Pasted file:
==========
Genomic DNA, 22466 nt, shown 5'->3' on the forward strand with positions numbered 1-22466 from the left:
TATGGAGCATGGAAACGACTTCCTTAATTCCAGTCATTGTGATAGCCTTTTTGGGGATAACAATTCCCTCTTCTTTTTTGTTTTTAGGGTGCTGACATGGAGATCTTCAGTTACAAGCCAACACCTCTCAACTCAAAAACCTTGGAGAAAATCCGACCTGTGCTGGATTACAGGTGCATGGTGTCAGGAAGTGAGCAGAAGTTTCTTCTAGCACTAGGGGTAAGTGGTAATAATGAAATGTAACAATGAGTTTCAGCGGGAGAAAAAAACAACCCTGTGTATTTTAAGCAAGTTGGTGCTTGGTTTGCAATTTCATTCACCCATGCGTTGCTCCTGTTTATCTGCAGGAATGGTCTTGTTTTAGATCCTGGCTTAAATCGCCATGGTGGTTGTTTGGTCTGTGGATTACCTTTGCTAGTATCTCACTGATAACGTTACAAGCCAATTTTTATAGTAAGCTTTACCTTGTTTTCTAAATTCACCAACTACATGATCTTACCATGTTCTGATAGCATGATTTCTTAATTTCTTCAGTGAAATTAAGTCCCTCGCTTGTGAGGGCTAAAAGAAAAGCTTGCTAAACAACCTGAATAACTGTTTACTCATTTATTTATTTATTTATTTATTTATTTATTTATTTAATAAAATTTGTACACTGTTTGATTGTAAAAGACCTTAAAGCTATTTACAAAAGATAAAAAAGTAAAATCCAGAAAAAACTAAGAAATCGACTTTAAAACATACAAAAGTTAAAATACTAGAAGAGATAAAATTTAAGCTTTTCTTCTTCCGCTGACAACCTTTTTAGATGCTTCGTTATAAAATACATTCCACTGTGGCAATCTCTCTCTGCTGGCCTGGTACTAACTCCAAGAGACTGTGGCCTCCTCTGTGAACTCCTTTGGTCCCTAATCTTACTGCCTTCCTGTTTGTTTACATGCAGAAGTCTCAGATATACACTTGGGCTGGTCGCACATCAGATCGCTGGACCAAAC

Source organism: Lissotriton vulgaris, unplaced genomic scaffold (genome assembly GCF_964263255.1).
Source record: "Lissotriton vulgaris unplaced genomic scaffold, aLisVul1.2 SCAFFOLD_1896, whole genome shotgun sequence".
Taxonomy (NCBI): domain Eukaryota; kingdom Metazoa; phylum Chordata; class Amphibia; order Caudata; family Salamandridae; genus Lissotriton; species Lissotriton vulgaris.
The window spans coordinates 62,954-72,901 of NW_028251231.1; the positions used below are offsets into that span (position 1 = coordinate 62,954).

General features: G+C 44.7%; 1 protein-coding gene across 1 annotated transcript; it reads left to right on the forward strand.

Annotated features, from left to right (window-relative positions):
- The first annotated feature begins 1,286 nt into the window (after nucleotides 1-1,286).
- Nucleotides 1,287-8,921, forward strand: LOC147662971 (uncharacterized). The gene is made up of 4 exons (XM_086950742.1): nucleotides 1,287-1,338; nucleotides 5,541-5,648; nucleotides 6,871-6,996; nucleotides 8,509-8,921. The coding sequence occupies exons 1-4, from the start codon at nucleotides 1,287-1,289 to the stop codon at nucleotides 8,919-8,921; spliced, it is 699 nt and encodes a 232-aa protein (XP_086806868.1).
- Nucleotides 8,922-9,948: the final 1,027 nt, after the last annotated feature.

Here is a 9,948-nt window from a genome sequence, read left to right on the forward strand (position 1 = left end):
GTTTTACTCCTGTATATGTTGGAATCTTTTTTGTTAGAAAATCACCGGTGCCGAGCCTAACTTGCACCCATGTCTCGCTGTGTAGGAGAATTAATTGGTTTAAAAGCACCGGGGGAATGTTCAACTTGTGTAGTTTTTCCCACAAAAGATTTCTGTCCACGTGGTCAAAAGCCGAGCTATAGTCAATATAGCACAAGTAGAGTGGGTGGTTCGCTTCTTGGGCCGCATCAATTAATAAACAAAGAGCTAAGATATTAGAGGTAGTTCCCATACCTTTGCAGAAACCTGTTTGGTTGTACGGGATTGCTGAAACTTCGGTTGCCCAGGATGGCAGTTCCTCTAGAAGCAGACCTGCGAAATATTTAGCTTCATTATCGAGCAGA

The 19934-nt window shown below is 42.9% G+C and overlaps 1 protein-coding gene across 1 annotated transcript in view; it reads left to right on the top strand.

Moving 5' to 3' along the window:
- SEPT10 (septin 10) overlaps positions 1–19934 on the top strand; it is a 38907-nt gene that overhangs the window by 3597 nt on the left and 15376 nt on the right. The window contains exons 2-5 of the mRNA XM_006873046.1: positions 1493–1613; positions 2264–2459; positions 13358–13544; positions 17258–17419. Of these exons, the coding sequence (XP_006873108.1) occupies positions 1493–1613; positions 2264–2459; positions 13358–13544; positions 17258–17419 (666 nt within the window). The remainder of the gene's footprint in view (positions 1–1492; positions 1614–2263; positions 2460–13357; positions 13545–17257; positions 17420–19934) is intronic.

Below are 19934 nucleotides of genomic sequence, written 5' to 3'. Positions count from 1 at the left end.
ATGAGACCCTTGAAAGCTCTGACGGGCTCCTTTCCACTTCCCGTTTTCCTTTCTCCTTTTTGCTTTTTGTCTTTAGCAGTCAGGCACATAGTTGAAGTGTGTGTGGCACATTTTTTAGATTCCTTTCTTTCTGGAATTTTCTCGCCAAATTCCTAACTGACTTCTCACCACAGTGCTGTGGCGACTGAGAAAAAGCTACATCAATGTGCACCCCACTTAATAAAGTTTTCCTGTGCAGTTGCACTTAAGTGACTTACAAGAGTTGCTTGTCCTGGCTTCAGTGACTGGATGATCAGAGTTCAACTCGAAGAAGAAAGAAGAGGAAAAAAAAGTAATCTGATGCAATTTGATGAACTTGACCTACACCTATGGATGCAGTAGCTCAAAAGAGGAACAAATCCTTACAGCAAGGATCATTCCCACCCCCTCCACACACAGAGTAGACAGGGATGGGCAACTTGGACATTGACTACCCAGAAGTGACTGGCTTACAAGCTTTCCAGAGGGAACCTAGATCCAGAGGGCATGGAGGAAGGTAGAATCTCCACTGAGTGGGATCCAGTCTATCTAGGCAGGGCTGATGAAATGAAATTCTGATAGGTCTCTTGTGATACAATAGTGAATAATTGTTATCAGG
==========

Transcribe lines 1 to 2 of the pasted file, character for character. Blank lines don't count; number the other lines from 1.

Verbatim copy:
Genomic DNA, 22466 nt, shown 5'->3' on the forward strand with positions numbered 1-22466 from the left:
TATGGAGCATGGAAACGACTTCCTTAATTCCAGTCATTGTGATAGCCTTTTTGGGGATAACAATTCCCTCTTCTTTTTTGTTTTTAGGGTGCTGACATGGAGATCTTCAGTTACAAGCCAACACCTCTCAACTCAAAAACCTTGGAGAAAATCCGACCTGTGCTGGATTACAGGTGCATGGTGTCAGGAAGTGAGCAGAAGTTTCTTCTAGCACTAGGGGTAAGTGGTAATAATGAAATGTAACAATGAGTTTCAGCGGGAGAAAAAAACAACCCTGTGTATTTTAAGCAAGTTGGTGCTTGGTTTGCAATTTCATTCACCCATGCGTTGCTCCTGTTTATCTGCAGGAATGGTCTTGTTTTAGATCCTGGCTTAAATCGCCATGGTGGTTGTTTGGTCTGTGGATTACCTTTGCTAGTATCTCACTGATAACGTTACAAGCCAATTTTTATAGTAAGCTTTACCTTGTTTTCTAAATTCACCAACTACATGATCTTACCATGTTCTGATAGCATGATTTCTTAATTTCTTCAGTGAAATTAAGTCCCTCGCTTGTGAGGGCTAAAAGAAAAGCTTGCTAAACAACCTGAATAACTGTTTACTCATTTATTTATTTATTTATTTATTTATTTATTTATTTAATAAAATTTGTACACTGTTTGATTGTAAAAGACCTTAAAGCTATTTACAAAAGATAAAAAAGTAAAATCCAGAAAAAACTAAGAAATCGACTTTAAAACATACAAAAGTTAAAATACTAGAAGAGATAAAATTTAAGCTTTTCTTCTTCCGCTGACAACCTTTTTAGATGCTTCGTTATAAAATACATTCCACTGTGGCAATCTCTCTCTGCTGGCCTGGTACTAACTCCAAGAGACTGTGGCCTCCTCTGTGAACTCCTTTGGTCCCTAATCTTACTGCCTTCCTGTTTGTTTACATGCAGAAGTCTCAGATATACACTTGGGCTGGTCGCACATCAGATCGCTGGACCAAAC